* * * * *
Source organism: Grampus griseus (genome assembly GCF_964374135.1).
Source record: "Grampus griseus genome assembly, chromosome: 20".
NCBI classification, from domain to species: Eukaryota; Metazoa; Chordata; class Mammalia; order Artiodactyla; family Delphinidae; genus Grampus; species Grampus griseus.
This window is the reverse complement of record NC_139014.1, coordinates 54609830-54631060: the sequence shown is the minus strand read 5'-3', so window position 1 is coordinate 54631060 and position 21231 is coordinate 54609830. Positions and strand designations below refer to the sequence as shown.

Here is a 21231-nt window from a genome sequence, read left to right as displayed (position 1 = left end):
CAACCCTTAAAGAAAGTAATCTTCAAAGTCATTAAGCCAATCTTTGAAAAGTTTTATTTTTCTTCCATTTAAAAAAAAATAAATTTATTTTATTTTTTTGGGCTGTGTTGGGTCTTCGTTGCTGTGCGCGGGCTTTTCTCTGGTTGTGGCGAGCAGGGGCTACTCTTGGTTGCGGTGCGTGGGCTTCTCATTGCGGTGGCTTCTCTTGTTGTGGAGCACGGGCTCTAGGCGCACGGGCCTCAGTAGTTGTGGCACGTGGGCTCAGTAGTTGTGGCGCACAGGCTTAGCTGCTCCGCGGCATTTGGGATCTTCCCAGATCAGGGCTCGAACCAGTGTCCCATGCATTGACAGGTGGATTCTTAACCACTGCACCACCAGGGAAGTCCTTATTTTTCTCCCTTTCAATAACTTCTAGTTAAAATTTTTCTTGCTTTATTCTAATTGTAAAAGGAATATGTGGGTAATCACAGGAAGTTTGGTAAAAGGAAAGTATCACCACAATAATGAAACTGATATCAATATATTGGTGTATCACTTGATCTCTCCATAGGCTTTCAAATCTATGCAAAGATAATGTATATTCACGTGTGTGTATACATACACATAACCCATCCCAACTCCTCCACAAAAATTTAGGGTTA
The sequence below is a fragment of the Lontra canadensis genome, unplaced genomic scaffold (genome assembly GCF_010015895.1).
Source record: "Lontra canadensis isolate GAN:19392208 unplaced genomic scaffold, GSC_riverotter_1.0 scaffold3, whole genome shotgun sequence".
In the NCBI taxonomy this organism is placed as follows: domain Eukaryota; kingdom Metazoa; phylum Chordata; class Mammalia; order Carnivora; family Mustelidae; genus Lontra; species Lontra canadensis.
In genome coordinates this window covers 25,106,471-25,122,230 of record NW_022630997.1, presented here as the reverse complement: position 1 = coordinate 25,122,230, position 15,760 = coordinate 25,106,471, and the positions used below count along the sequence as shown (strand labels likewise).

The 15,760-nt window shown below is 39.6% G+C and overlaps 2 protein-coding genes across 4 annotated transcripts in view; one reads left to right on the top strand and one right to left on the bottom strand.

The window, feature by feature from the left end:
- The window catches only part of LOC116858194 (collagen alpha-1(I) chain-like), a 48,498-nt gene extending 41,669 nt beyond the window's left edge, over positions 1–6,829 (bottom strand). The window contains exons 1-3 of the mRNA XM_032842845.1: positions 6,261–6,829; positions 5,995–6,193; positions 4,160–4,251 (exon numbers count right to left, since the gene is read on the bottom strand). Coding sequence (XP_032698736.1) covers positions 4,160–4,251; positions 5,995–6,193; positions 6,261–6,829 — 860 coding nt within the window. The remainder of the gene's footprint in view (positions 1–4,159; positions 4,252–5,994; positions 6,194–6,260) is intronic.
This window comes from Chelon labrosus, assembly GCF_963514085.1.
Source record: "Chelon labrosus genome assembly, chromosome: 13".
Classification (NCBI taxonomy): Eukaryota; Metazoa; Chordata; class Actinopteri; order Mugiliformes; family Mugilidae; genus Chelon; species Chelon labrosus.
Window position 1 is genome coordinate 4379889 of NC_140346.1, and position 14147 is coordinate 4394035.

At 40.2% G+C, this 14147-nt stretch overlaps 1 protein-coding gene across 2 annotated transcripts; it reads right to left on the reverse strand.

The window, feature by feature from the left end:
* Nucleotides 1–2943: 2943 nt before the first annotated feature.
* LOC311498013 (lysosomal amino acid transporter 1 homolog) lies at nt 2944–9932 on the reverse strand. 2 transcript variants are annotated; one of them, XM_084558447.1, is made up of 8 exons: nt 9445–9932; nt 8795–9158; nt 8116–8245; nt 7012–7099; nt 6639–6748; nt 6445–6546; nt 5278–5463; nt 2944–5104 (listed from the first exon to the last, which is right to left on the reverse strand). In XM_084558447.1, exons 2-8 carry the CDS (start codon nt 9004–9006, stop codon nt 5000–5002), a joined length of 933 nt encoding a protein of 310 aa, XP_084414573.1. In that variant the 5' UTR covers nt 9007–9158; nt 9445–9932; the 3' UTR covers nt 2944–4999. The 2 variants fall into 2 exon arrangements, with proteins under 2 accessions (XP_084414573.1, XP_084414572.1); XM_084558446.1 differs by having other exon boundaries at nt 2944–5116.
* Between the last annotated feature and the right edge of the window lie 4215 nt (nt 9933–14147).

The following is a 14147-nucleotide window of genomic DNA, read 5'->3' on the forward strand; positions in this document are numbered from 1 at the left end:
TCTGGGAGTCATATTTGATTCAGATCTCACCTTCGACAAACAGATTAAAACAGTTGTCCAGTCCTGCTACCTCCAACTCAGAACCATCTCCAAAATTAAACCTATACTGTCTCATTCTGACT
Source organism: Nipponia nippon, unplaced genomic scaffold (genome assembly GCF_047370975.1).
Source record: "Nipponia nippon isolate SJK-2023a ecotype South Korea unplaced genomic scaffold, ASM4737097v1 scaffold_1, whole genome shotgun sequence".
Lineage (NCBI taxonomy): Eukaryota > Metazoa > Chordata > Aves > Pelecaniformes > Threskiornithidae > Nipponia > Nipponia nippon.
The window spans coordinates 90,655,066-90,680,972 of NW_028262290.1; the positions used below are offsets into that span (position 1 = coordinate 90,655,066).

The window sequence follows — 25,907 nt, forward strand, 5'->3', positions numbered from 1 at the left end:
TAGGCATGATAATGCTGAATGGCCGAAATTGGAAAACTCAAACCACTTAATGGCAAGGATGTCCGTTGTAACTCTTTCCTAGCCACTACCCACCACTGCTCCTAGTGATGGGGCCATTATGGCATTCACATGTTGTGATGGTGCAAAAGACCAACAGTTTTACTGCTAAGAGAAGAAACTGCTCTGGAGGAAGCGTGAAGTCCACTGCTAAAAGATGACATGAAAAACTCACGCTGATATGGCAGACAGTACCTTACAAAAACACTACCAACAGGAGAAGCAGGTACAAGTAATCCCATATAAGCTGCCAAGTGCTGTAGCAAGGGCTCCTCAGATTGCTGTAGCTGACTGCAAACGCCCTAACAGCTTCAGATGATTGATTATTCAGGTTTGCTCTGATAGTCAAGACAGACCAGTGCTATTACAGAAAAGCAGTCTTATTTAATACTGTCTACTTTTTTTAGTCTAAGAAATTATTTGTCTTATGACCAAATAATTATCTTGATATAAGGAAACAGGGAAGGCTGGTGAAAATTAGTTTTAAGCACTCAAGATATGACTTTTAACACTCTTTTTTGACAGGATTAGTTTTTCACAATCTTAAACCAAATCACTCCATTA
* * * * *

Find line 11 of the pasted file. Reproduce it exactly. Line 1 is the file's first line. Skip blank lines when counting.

The 15,760-nt window shown below is 39.6% G+C and overlaps 2 protein-coding genes across 4 annotated transcripts in view; one reads left to right on the top strand and one right to left on the bottom strand.